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  Metros   Mumbai  31 Dec 2017  Government schools may soon be run by private companies

Government schools may soon be run by private companies

THE ASIAN AGE. | AISHWARYA IYER
Published : Dec 31, 2017, 3:56 am IST
Updated : Dec 31, 2017, 3:56 am IST

Mostly schools which are dilapidated or or having a poor strength will be thrown open to companies.

Vinod Tawde
 Vinod Tawde

Mumbai: If state education minister Vinod Tawde has his way, government-run schools in the state will soon be handed over to big private companies to be run as “corporate schools”.

Mostly, schools that are dilapidated, poor or having less strength will be thrown open to companies. The schools will be run on a “no profit, no loss basis” and there will be zero interference by the state government in the school management’s decisions and activities.

 

However, all norms laid down by the government for running the schools will have to be followed. A bill to this effect has just been passed in the Nagpur session of the legislative assembly.

The schools will be run independently according to section 8 of the Indian Companies Act, which says that any company can establish an organisation for promoting commerce, art, science, education, religion or any other such option, provided profits or any other income is applied solely to promote the company’s objectives and no dividend is paid to the members. Mr Tawde said, “The companies will buy land, schools and run them on their own. They will be responsible for the schools’ teachers, students and other staff.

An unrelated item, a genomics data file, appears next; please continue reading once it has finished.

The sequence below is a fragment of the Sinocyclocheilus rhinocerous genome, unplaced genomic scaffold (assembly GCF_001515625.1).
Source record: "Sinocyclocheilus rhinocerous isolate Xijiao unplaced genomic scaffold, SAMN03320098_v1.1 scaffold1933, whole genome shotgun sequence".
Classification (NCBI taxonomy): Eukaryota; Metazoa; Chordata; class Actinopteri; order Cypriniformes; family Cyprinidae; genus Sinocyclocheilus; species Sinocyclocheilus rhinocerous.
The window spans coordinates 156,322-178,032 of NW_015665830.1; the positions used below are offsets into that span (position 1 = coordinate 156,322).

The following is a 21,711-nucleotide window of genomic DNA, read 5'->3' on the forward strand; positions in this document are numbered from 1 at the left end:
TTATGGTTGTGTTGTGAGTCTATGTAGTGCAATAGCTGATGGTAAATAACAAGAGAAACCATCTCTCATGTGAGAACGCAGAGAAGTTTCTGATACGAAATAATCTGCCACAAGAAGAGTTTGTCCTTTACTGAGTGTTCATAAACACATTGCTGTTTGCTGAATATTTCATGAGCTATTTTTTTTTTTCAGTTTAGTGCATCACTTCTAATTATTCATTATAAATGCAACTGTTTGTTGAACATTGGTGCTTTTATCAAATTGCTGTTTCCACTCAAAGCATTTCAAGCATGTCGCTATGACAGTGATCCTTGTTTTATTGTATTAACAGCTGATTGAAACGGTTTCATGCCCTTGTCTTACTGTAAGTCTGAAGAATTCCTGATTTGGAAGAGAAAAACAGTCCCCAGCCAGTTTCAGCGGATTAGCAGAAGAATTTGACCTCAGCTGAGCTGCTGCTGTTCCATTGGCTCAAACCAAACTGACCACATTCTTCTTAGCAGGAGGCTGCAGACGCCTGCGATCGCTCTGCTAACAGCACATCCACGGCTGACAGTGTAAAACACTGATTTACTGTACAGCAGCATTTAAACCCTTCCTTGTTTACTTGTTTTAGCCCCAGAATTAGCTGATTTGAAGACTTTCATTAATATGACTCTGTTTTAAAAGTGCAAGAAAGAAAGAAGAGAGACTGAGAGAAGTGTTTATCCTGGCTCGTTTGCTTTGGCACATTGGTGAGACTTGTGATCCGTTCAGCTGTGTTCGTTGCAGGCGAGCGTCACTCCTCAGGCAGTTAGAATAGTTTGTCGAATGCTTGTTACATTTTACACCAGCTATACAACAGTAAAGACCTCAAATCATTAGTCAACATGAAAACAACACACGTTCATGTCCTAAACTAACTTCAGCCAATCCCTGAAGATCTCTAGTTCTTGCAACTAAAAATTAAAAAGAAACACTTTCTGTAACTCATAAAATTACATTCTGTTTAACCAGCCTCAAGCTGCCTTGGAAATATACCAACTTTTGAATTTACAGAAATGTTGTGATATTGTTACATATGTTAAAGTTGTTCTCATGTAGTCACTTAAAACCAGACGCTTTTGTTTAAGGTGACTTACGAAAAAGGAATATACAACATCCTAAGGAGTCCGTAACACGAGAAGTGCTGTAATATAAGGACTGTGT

However, they should follow all guidelines formed by the government like any other school and it will be on a ‘no profit, no loss’ basis.”

To keep check whether these schools are run as per government guidelines, their books of accounts will be audited and proof will be submitted to the government to make sure that no profit is being made. “We won’t kill education or make education a business. However, this is a medium to improve education in the state,” said Mr Tawde.

The minister said that in the last three years, over 6,500 zilla parishad schools in Maharashtra have been adopted by companies either on CSR basis or simply to improve school education. “Instead of just CSR, we are planning to give away the entire school to be managed by these companies,” he said.

 

Like regular schools, these schools too will have parents-teachers’ associations once they start functioning. The PTA can complain to the District Fee Regulation Committee (DFRC) in case of any discrepancies.

Tags: dfrc, legislative assembly